the value of work

So, how familiar are my TexasNorth peeps with the MCL Act of 1978, particularly Section 409.119? 

I’ll give you a minute.

While you’re pondering, lemme tell you a story.

Mister Ron is a farmer.  Easily in his 70s, the man can walk 40-acres of fence-line, hand-write an estimate, and be home in time to put up 500 acres of hay.  He’s also the president of the Ionia County Fair Board, an MSU graduate, and an Angus farmer.  He doesn’t mess around.

I’d tell you he can beat me in the 100-yard dash but that doesn’t really differentiate him from any other human being or land-animal now, does it?  No.

Mister Ron, his son, his nephew, and their sons have put in all of our fencing to date.  I am thankful for the decades they have added to our family time by finishing in 2 days what would take Curt years to do alone.  It’s money well spent.  This May, Mister Ron’s crew will outline the remainder of TexasNorth with high tensile fencing and the cows will literally head out to the Back 40.  (I’ve talked about our fencing before HERE.)  As he was walking the line with Curt, he told him this (brief, in true Ron Fashion) story:

I was putting up fence at the college last summer and the boys (the grandsons and great-nephews, ages 13-15) were out helping run wire and pound nails in.  I was sitting in the pick-up checking my notes when I noticed a sheriff’s cruiser pulling up alongside me. He got out and said he was following up on a couple of complaints concerning “young children out working in the hot sun.”  So I smiled and said, “Well, sure!  It’s their choice!  I’m payin’ ’em!  You want them to stay inside and do nothin’ all day?”  And then I looked at the sheriff and realized he wasn’t kidding.  It ended well, but it was not a pleasant visit.

I KNOW.  Hang on.

Now.  Back to the MCL Act 90.  I called in TexasNorth’s friend Megan, our expert witness and collaborator in all areas legal and accounting.  She monitors our blog-content for fact and mirth.  This is what she tells me and this is what I believe:

According to MCL Act 90 of 1978 Sec. 409.119 certain activities are exempt from the minimum age requirements for child labor. These exceptions include:

a) household chores,
b) newspaper delivery,
c) shoe shinning,
d) character building as part of a volunteer organization,
e) working for a parent in a family owned business
f) farming

…just to name a few. There is NO law to my knowledge that restricts a child from “working out in the sun”. That law would be unconstitutional on its face, but we’ll get to that in advanced con law.

So we are clear: he was not, absolutely and without question, breaking any laws.  No parenting laws, no legal laws, no ethical treatment of human being laws.  I just have to know, Folks.  Who the h to the ello called the cops on this man and what was in their sippy cup? Help me understand.  Tell me it was a misunderstanding so I don’t have to mourn the loss of humanity.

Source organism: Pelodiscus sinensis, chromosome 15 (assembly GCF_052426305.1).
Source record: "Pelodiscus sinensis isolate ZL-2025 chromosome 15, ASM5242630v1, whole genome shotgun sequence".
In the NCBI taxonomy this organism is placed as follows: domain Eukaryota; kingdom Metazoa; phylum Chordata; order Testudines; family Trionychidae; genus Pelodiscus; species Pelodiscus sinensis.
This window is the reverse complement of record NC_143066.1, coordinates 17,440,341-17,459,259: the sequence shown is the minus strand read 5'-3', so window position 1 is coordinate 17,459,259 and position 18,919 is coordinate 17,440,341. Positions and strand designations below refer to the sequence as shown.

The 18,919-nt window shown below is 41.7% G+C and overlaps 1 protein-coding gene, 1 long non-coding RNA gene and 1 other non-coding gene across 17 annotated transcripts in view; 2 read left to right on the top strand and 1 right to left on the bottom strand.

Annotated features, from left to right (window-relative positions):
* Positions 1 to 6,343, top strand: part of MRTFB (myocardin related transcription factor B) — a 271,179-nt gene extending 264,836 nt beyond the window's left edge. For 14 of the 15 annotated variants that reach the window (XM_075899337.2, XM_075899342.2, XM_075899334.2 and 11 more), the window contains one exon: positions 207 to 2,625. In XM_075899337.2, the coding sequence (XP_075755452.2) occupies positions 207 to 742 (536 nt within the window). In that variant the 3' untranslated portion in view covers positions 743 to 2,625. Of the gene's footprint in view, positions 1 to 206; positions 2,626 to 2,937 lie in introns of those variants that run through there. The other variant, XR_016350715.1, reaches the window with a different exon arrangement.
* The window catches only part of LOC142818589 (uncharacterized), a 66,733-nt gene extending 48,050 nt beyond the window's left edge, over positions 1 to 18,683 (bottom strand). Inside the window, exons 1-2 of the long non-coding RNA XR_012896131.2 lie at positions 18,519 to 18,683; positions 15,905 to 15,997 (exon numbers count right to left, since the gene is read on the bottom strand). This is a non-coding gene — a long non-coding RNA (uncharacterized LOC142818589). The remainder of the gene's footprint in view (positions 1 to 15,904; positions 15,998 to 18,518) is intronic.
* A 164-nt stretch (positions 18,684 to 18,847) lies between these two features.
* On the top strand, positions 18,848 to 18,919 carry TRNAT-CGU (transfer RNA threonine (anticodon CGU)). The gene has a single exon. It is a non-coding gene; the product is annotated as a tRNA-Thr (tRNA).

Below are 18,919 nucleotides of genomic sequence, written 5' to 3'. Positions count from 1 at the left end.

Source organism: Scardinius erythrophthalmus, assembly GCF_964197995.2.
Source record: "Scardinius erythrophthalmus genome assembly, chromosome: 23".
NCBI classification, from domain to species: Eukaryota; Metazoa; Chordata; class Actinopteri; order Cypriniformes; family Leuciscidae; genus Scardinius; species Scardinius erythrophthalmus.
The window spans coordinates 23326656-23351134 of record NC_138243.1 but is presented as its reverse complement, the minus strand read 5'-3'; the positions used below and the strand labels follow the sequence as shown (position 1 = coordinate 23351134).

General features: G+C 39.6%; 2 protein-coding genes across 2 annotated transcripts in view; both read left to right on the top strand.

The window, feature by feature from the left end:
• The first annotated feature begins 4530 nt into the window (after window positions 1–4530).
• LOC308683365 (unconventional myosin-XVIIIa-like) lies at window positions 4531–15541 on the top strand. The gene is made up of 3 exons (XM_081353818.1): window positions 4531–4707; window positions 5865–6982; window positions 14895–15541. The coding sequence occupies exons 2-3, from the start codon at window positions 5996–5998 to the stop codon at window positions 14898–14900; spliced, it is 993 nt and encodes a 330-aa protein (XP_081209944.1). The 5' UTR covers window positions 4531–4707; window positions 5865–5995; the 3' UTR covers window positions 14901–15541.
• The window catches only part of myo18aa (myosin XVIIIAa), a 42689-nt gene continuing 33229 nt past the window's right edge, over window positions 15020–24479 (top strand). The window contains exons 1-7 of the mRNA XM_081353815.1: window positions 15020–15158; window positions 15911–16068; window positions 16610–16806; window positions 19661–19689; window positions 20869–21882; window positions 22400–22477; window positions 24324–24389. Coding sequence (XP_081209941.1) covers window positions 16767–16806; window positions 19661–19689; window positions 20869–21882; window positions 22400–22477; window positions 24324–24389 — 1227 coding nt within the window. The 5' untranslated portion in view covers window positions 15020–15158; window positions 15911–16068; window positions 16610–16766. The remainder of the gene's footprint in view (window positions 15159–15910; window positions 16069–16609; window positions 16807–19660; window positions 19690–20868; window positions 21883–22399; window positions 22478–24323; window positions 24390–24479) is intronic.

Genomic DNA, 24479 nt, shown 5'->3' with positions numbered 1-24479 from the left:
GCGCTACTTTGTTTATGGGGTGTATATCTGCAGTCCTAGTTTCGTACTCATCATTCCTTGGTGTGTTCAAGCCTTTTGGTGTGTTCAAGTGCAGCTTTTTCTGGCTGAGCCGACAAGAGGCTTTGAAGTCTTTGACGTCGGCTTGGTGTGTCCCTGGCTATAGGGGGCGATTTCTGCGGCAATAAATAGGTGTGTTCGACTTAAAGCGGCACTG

Something.  Anything.  And then,

Tell me what you did for your first paycheck.

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About texasnorth

TexasNorth is a little farm in Western Michigan. It's home to 5 chickens, 25 longhorn cattle, a coonhound (Banjo), 1 barn cat, a husband, and 3 ridiculously funny children. The mom of this zoo has been known to mow the lawn in a skirt and roast marshmallows after dark. View all posts by texasnorth

28 responses to “the value of work

  • Nancy Lee

    First job was undercover detective at Dairy Queen!! lol
    My grandparents owned it and they had someone helping themselves to cash from the drawer.. I worked a couple of days and caught the jerk… whew…. then I didn’t work again until I graduated from high school..

  • Amy L

    I started babysitting at 12 or 13 and then it never stopped from there. When I could get a “real” job I started working at an ice cream shop which was fun but no money. I’ve held more than one job at a time to pay the rent. It’s a wonder about the call to the Sheriff about kids in the sun… I’ve got nothin’ to add to that one.

  • Heather E.

    Babysitting (for cash) and then real employment—including paperwork and tax responibilites? “salad bar attendant” at the local restaurant. 🙂

  • Megan

    My first job was a start up company in the mid 80’s. I was a partner with Sara. We created four jobs in total. There were two major divisions.
    1) Recycling and
    2) Media Distribution

    Inspired by Penny Power magazine, Sara and I went door-to-door taking recyclables off the hands of the residents on Saxony Court. We then would take our bounty to the recycling center in the neighboring town where it would be weighed and we’d collect our bounty.

    We used our profits from recycling to develop the newspaper, The Saxony Court Times. It’s main focus was the goings-on of the residents of Saxony Court. Each issue featured a household that we would interview. Due to the intimate nature of our journalism it was quite a popular read. We easily sold 5 copies.